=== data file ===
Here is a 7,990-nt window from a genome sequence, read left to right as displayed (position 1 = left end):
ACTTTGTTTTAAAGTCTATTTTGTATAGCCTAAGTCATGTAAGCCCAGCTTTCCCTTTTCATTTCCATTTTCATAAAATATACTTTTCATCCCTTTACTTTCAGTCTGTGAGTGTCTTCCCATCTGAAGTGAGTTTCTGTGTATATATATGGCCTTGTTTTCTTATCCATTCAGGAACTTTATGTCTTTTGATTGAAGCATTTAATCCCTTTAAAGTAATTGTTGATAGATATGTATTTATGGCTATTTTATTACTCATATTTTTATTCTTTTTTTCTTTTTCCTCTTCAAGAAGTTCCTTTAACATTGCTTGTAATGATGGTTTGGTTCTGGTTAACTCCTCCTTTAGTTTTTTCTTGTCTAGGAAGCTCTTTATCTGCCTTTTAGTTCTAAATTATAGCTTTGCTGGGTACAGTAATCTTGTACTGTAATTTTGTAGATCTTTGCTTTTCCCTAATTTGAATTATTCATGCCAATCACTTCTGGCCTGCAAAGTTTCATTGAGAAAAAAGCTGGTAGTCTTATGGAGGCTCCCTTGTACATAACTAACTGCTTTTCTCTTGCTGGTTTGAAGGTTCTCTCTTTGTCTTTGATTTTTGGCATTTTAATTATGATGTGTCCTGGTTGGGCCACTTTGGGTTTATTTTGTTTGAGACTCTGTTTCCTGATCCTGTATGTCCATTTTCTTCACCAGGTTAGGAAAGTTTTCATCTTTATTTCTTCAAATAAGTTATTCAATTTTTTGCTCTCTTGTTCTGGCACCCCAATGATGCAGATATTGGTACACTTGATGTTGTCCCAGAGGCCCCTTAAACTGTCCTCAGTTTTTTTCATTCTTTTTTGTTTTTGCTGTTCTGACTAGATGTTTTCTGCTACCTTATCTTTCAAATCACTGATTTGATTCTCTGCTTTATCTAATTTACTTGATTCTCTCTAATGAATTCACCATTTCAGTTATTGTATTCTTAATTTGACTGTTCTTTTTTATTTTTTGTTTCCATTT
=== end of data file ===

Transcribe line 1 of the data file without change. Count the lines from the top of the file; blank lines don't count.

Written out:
Here is a 7,990-nt window from a genome sequence, read left to right as displayed (position 1 = left end):